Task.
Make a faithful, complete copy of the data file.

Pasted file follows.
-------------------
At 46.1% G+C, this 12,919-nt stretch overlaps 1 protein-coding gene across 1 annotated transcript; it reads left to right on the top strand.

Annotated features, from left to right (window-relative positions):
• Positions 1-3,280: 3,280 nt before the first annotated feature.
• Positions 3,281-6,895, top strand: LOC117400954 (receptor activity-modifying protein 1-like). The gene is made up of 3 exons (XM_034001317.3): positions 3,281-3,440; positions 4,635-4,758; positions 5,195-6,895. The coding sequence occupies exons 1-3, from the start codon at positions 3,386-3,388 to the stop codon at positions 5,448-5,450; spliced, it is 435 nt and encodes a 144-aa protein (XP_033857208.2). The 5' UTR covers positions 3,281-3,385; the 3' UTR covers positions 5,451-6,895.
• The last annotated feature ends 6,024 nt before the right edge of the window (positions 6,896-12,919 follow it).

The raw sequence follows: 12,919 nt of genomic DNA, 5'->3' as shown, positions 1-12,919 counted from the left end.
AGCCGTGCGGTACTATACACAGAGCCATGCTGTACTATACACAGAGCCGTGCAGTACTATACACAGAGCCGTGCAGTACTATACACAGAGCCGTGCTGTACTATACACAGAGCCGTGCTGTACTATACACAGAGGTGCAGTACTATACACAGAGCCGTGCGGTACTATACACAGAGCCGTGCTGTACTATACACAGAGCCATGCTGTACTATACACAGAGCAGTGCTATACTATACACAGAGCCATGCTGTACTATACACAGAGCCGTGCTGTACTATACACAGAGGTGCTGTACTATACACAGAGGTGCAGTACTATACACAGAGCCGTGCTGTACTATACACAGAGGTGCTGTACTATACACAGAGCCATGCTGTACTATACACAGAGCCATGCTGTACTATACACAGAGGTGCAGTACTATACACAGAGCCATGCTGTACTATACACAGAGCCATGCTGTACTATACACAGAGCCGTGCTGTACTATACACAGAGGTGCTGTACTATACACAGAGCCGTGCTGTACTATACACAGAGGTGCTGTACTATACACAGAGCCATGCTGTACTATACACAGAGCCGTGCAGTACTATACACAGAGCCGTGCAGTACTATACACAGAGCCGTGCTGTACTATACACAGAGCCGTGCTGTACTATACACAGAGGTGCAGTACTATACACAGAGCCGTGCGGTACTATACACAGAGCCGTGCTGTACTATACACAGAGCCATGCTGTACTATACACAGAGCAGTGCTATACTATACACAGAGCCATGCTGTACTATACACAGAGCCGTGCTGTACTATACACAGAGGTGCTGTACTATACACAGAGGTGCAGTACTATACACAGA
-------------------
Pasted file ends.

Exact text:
At 46.1% G+C, this 12,919-nt stretch overlaps 1 protein-coding gene across 1 annotated transcript; it reads left to right on the top strand.

Annotated features, from left to right (window-relative positions):
• Positions 1-3,280: 3,280 nt before the first annotated feature.
• Positions 3,281-6,895, top strand: LOC117400954 (receptor activity-modifying protein 1-like). The gene is made up of 3 exons (XM_034001317.3): positions 3,281-3,440; positions 4,635-4,758; positions 5,195-6,895. The coding sequence occupies exons 1-3, from the start codon at positions 3,386-3,388 to the stop codon at positions 5,448-5,450; spliced, it is 435 nt and encodes a 144-aa protein (XP_033857208.2). The 5' UTR covers positions 3,281-3,385; the 3' UTR covers positions 5,451-6,895.
• The last annotated feature ends 6,024 nt before the right edge of the window (positions 6,896-12,919 follow it).

The raw sequence follows: 12,919 nt of genomic DNA, 5'->3' as shown, positions 1-12,919 counted from the left end.
AGCCGTGCGGTACTATACACAGAGCCATGCTGTACTATACACAGAGCCGTGCAGTACTATACACAGAGCCGTGCAGTACTATACACAGAGCCGTGCTGTACTATACACAGAGCCGTGCTGTACTATACACAGAGGTGCAGTACTATACACAGAGCCGTGCGGTACTATACACAGAGCCGTGCTGTACTATACACAGAGCCATGCTGTACTATACACAGAGCAGTGCTATACTATACACAGAGCCATGCTGTACTATACACAGAGCCGTGCTGTACTATACACAGAGGTGCTGTACTATACACAGAGGTGCAGTACTATACACAGAGCCGTGCTGTACTATACACAGAGGTGCTGTACTATACACAGAGCCATGCTGTACTATACACAGAGCCATGCTGTACTATACACAGAGGTGCAGTACTATACACAGAGCCATGCTGTACTATACACAGAGCCATGCTGTACTATACACAGAGCCGTGCTGTACTATACACAGAGGTGCTGTACTATACACAGAGCCGTGCTGTACTATACACAGAGGTGCTGTACTATACACAGAGCCATGCTGTACTATACACAGAGCCGTGCAGTACTATACACAGAGCCGTGCAGTACTATACACAGAGCCGTGCTGTACTATACACAGAGCCGTGCTGTACTATACACAGAGGTGCAGTACTATACACAGAGCCGTGCGGTACTATACACAGAGCCGTGCTGTACTATACACAGAGCCATGCTGTACTATACACAGAGCAGTGCTATACTATACACAGAGCCATGCTGTACTATACACAGAGCCGTGCTGTACTATACACAGAGGTGCTGTACTATACACAGAGGTGCAGTACTATACACAGA